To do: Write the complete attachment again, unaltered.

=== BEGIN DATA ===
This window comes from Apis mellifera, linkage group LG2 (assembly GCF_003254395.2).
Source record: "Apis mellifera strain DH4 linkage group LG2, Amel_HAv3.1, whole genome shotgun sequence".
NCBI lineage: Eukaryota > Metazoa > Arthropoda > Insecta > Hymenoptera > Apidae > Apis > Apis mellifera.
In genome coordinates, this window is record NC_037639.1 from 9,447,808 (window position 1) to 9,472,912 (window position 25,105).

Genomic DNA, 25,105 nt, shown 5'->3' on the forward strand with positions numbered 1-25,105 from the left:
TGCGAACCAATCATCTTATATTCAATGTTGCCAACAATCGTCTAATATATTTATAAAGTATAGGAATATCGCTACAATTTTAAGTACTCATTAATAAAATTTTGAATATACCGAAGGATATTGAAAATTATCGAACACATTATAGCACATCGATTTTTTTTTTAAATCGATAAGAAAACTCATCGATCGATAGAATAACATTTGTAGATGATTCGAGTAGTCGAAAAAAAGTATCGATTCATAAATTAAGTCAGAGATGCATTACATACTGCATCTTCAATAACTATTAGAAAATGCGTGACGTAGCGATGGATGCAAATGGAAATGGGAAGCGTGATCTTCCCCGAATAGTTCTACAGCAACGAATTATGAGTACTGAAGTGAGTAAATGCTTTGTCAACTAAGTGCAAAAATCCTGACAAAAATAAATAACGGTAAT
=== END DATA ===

This window comes from Apis mellifera, linkage group LG2 (assembly GCF_003254395.2).
Source record: "Apis mellifera strain DH4 linkage group LG2, Amel_HAv3.1, whole genome shotgun sequence".
NCBI lineage: Eukaryota > Metazoa > Arthropoda > Insecta > Hymenoptera > Apidae > Apis > Apis mellifera.
In genome coordinates, this window is record NC_037639.1 from 9,447,808 (window position 1) to 9,472,912 (window position 25,105).

Genomic DNA, 25,105 nt, shown 5'->3' on the forward strand with positions numbered 1-25,105 from the left:
TGCGAACCAATCATCTTATATTCAATGTTGCCAACAATCGTCTAATATATTTATAAAGTATAGGAATATCGCTACAATTTTAAGTACTCATTAATAAAATTTTGAATATACCGAAGGATATTGAAAATTATCGAACACATTATAGCACATCGATTTTTTTTTTAAATCGATAAGAAAACTCATCGATCGATAGAATAACATTTGTAGATGATTCGAGTAGTCGAAAAAAAGTATCGATTCATAAATTAAGTCAGAGATGCATTACATACTGCATCTTCAATAACTATTAGAAAATGCGTGACGTAGCGATGGATGCAAATGGAAATGGGAAGCGTGATCTTCCCCGAATAGTTCTACAGCAACGAATTATGAGTACTGAAGTGAGTAAATGCTTTGTCAACTAAGTGCAAAAATCCTGACAAAAATAAATAACGGTAAT